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City confirms it will bid for properties along stretch of Sherbourne
March 9, 2022

Toronto is entering the bidding for a long-idle site in the city’s downtown east that has hit the market after years of fruitless negotiations as the risk of expropriation loomed.

The seven properties between 214 and 230 Sherbourne St. -- a wide expanse of overgrown grass and a large, vacant heritage home south of Dundas Street East -- have been a flashpoint in the conversation about affordable housing in Toronto for years. Local advocates have long asked the city to secure the site however possible and use it to develop new deeply affordable housing.

The site sits in a particularly high-needs part of the city, an area that has long seen a concentration of its residents facing poverty, violence, homelessness, and mental health and addiction challenges.

While the city has tried to negotiate a purchase with the owners since 2020 -- despite staff advising council against a buy as recently as 2018 -- those talks had been proving fruitless. Last spring, council directed staff to keep negotiating but also to pursue potential funding sources to expropriate the site -- a process, pushed for by advocates, in which the city snaps up a property for a specific purpose like widening a road.

Council has asked staff to examine opportunities to use the Sherbourne site specifically for the planned revitalization of the Dan Harrison public housing complex -- a set of buildings Toronto Community Housing Director Scott Kirkham described last year as a microcosm of the issues faced in the surrounding neighbourhood -- or to meet the goals of its Housing Now program.

Last month, however, the city learned the clock was ticking. The properties were put on the market with a deadline of Friday at 3 p.m. to declare interest. On Tuesday, the city confirmed it would submit a letter of intent -- though any deal would have to be greenlit by council in April.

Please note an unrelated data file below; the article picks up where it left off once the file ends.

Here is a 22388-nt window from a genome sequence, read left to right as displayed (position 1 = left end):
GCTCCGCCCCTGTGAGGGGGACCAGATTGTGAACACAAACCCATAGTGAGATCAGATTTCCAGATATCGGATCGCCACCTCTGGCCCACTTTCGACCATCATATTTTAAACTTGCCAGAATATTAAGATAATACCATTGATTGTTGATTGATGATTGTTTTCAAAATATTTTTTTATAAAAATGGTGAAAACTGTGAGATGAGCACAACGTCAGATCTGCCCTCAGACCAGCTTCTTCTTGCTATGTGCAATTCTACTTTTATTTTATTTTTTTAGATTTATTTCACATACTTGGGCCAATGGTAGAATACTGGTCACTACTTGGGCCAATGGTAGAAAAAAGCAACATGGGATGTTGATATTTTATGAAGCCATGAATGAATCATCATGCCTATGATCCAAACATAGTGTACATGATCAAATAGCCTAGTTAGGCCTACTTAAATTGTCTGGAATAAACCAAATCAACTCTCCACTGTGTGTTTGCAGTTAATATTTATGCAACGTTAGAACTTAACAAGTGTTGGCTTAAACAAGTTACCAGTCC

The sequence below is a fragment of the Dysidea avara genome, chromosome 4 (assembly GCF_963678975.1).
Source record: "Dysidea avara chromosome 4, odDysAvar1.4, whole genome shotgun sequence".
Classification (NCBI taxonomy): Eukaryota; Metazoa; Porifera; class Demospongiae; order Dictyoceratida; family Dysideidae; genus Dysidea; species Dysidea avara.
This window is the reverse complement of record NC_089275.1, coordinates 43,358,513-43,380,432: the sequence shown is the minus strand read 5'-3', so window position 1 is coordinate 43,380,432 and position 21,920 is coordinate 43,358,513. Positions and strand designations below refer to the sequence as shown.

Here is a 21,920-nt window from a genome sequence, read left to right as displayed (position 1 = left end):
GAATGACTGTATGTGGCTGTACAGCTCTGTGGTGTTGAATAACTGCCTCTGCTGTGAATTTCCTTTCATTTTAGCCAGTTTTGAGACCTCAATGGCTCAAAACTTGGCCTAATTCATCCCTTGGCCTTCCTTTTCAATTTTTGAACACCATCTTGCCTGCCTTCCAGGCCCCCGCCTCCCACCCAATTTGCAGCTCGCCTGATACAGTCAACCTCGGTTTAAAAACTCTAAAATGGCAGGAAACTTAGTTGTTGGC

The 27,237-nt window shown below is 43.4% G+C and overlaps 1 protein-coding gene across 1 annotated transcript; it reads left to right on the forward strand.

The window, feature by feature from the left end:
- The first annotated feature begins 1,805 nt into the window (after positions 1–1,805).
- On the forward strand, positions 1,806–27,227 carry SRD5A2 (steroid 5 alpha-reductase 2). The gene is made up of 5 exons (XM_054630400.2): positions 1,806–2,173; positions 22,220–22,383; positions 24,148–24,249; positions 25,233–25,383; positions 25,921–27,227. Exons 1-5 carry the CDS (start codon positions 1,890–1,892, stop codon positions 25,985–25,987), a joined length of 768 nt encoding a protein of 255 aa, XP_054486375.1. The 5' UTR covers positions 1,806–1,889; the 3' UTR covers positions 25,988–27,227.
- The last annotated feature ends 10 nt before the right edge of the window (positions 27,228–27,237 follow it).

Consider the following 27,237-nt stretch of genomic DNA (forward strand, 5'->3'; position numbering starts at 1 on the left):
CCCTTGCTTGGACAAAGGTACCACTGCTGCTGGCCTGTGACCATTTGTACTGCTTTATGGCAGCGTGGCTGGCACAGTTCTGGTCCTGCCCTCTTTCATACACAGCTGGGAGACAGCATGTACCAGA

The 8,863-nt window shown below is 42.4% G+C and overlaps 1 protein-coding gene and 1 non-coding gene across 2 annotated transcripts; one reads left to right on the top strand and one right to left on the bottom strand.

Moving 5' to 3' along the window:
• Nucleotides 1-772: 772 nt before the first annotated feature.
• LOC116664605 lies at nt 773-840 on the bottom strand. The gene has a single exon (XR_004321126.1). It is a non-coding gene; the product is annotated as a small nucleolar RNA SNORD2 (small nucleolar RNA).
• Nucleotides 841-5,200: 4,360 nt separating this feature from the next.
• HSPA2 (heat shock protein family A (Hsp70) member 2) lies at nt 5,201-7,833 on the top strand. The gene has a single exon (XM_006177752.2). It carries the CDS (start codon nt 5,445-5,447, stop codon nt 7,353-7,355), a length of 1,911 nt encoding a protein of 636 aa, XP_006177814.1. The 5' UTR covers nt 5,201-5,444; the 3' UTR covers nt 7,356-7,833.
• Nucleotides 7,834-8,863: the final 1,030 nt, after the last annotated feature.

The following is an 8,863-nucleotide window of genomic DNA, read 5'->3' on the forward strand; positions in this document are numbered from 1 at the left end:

“CreateTO and the City will continue to conduct due diligence on the properties to ensure the site aligns with strategic City purposes and that City resources are allocated in the most cost effective way to provide the most affordable housing possible,” the city wrote in a statement.

The news comes as a relief to Danielle Koyama, who works at the Regent Park Community Health Centre. She was among advocates who gathered outside the derelict properties under drizzling skies on Monday afternoon as uncertainty loomed about how the city would handle the deadline. “I just have to be hopeful that the city put in an adequate bid and the owners are going to be willing to sell the properties to the city,” Koyama said Tuesday.

“The situation is just so desperate, and housing is needed so badly in the area.”

She hopes the site will be used to boost the city’s rent-geared-to-income housing stock, rather than the kind of units created through Housing Now -- which aim to cost 80 per cent of average market rent. As of last year, that average was $1,431 for a one-bedroom.

The city now faces a potentially competitive process, with the site appearing to be marketed toward condominium developers. An investment summary from Colliers International highlighted the surging price of pre-construction condos in the downtown east.

“The location is ideal to meet the needs and growing demand from local and international investors, including students and young professionals that are drawn to the area,” it says, while pointing out the site’s proximity to the planned Ontario Line transit extension’s Moss Park stop.

Coun. Kristyn Wong-Tam, who represents the area, hopes the city’s offer is competitive, noting the city’s appraisers were using market valuations. “Of course, developers can overpay but the City won’t,” she added.

While Colliers said it passed along a request by the Star to speak with the property owners on Tuesday, that request was unanswered by the time of publication. A report on the city’s efforts to secure the Sherbourne site is now expected before executive committee on March 30.